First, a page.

It is this form of idrak that the ibtihal can potentially engender in the listener. This makes the ibtihal itself an emergent culture that provides a private domain within the public sphere for contemplating the place of the self in the present moment without the gaze of authority. Again, this reconfiguration of authority within the self has its deep roots in the pre-text stage of Islam where there are no mediators (be it a person or a text); it creates possibilities for the believer to focus more on becoming her/his “best possible self,” or what Nasr describes as the Qur’anic notion of “the content self” (al-nafs al-mutma’ina). This is not perfect, but it is more accepting of its human limitations and its need to remember the pre-text stage of the message without being coopted by a state-sponsored Sufism, a project that Sadat seemed to have had in mind when he initially invited al-Naqshabandi to co-operate with Hamdi on the ibtihal of Mawlay.
Studying Islam through the lens of ibtihal as popular culture evades reducing Islam to the politically driven salafist project (the puritans who dominate twenty-first century Islamic discourse and champion the Prophet Muhammad as the founder of a pristine, uniform faith which every Muslim should aspire to replicate). Islam ceases to be a system of permissibilities and prohibitions which achieve salvation for both individuals and society. Simultaneously, Islam is not reduced to the orientalist/Islamicist discourse, which underscores the contributions of Muslims to the growth of human civilization by hailing the production of philosophy and sciences among Muslims, drawing attention only to mathematicians, astronomers, and physicists, who lost their battles with the triumph of the literalist school of theology over the rationalist school in the ninth century and hence caused Islam’s supposed civilizational decline. Islam becomes conceptualized as a form of idrak that can evaluate authority (be it religious or secular) to understand its ability to turn Islam into a political and social establishment with the sole mission of preserving the status quo and supporting it through fixed mechanisms of knowledge production.


This research received no external funding.

Institutional Review Board Statement

Not applicable.

Informed Consent Statement

Not applicable.

Data Availability Statement

Not applicable.


I would like to acknowledge and thank the Yale Institute of Sacred Music (ISM), Martin Jean and Frank Griffel for the continued support and dedication to this project during the tough times of the COVID-19 pandemic. Special thanks are due to Eben Graves for encouraging me to contribute to Religions special issue on Music in World Religions. I am also deeply grateful to Heather MacLachlan for her kind invitation.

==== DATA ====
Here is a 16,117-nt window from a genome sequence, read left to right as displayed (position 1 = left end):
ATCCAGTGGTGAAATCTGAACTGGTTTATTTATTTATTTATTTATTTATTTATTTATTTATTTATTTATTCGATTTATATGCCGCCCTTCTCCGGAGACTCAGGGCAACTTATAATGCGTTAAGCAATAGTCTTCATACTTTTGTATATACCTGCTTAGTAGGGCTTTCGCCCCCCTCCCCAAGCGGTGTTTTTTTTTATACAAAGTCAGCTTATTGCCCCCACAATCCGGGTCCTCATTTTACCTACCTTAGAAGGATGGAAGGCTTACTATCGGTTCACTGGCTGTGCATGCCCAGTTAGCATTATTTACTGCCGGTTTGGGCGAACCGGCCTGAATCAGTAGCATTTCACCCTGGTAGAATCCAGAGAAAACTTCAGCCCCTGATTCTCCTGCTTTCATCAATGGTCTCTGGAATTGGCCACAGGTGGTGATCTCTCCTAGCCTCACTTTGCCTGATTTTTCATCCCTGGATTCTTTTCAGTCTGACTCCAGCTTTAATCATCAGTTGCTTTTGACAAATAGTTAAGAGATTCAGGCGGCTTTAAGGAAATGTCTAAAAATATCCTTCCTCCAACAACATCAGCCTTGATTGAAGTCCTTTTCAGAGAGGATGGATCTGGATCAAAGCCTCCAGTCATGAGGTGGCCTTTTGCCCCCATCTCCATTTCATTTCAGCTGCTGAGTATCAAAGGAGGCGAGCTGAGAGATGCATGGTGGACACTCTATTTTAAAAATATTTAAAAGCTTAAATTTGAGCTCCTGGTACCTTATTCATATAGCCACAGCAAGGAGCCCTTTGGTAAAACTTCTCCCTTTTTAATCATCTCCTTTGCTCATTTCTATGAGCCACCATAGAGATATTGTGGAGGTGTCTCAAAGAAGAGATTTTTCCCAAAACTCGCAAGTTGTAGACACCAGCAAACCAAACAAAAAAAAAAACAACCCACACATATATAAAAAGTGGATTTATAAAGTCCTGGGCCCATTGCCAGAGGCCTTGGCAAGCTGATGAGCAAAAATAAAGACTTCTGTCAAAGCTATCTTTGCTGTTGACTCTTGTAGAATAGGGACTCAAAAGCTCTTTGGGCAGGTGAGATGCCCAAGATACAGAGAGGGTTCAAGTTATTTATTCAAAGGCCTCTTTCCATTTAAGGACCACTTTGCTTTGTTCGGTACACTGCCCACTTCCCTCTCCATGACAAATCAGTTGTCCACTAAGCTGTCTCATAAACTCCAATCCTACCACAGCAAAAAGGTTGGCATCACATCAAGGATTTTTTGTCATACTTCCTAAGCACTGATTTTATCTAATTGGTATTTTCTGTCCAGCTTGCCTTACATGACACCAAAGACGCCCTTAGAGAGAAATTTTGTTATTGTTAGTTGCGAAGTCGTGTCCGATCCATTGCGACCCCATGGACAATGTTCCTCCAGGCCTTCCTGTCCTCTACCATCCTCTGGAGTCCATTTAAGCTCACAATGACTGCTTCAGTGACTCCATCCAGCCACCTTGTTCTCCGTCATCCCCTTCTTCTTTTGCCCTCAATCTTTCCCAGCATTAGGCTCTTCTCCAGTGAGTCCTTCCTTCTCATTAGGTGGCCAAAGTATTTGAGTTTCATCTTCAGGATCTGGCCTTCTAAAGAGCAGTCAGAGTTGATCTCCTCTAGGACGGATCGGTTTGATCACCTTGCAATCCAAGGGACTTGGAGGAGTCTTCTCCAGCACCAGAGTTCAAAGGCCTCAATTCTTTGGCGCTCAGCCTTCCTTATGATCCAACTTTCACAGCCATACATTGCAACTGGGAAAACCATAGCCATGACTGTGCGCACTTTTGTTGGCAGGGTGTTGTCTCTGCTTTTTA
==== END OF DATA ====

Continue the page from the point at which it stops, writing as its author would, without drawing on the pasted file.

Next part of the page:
Conflicts of Interest

The authors declare no conflict of interest.


I refer here to competing nationalist ideologies (Pharaonic, Islamic, and Arabic). For more information see (Gershoni and Jankowski 1986).
While hymns are a standard church tradition in Egypt, Christian hymns known as taranim or tasabih have been unfortunately less visible in the public sphere. The most popular in recent years is the “Barik biladi” (Bless my homeland) hymn first sang in 2011 inside the Angelical church in Qasr al-Dubara during Christmas. It was attended by Muslims and Christians and broadcast on Egyptian TV.
Amira Selim was born in Cairo. She is the daughter of pianist Marcelle Matta and painter Ahmed Fouad Selim. She studied piano, ballet, and painting and started voice training in Italy. She graduated from the Cairo Conservatoire and later received a scholarship to study in France where she trained with soprano Caroline Dumas. For more information, see (acessed 8 October 2021).
Nadir Abbasi is the founder, artistic director, and principal conductor of the United Philharmonic Orchestra and Choir. In his conducting career Nader Abbassi benefits from his wide professional experience as a singer, bassoonist, and composer. For more information, see (acessed 8 October 2021).
This translation is based on the version provided by Egyptian archeologist Maysara ‘Abdullah Husayn, who posted the text on his Facebook page. The translation is available at the website of Egyptian English magazine Egypt Today. It seems that the original text was first published in Stefan Rüter, Habt Ehrfurcht Vor Der Gottheit Nn: Die Snd-n-hymnen in Den Agyptischen Tempeln Der Griechisch-romischen Zeit, Gladbeck: (PeWe-Verlag 2009). See also (Žabkar 1983).
Deir al-Shelwit Temple is an ancient Egyptian temple in Luxor. It is dedicated to the goddess Isis from the Greco-Roman period. Isis generally became more visible as a deity thanks to the Ptolemies who venerated her and built temples for her. The most famous of course is the Philae temple in Aswan.
The twenty-two mummies were discovered in two loations, the Royal Cache in Dier al-Bahari and the tomb of Amenhotep II, in 1881 and 1898.
More recently Al-Jazeera Network made a short coverage of the contexts of production and focused primarily on the political aspect of the process.
One example is performer Mina Nabil who masters the performance of Christian and Islamic hymns (Al-Nahar 2020). He performed “My Lord” (Mawlay) on the “Bab al-Khalq” show, which is one of the most watched Egyptian television shows today. Also I step here outside of the consumption approaches which study popular culture as a mass culture or a superstructure of the industrial and economic base. See (Parker 2011; Adorno and Horkheimer 2002; Jameson 1979; Armbrust 1996).
For more details see (Obermann 1935; Watt 1948).
An alternative reading in this part will be, “Allah guides to light whoever wishes guidance”.
Again, an alternative reading in this part will be, “Allah guides to light whoever wishes guidance”.


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Abdelfattah, H.A. The Ibtihalat in the Digital Age: Public and Private Domains. Religions 2021, 12, 866.

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Abdelfattah HA. The Ibtihalat in the Digital Age: Public and Private Domains. Religions. 2021; 12(10):866.

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Abdelfattah, Heba Arafa. 2021. "The Ibtihalat in the Digital Age: Public and Private Domains" Religions 12, no. 10: 866.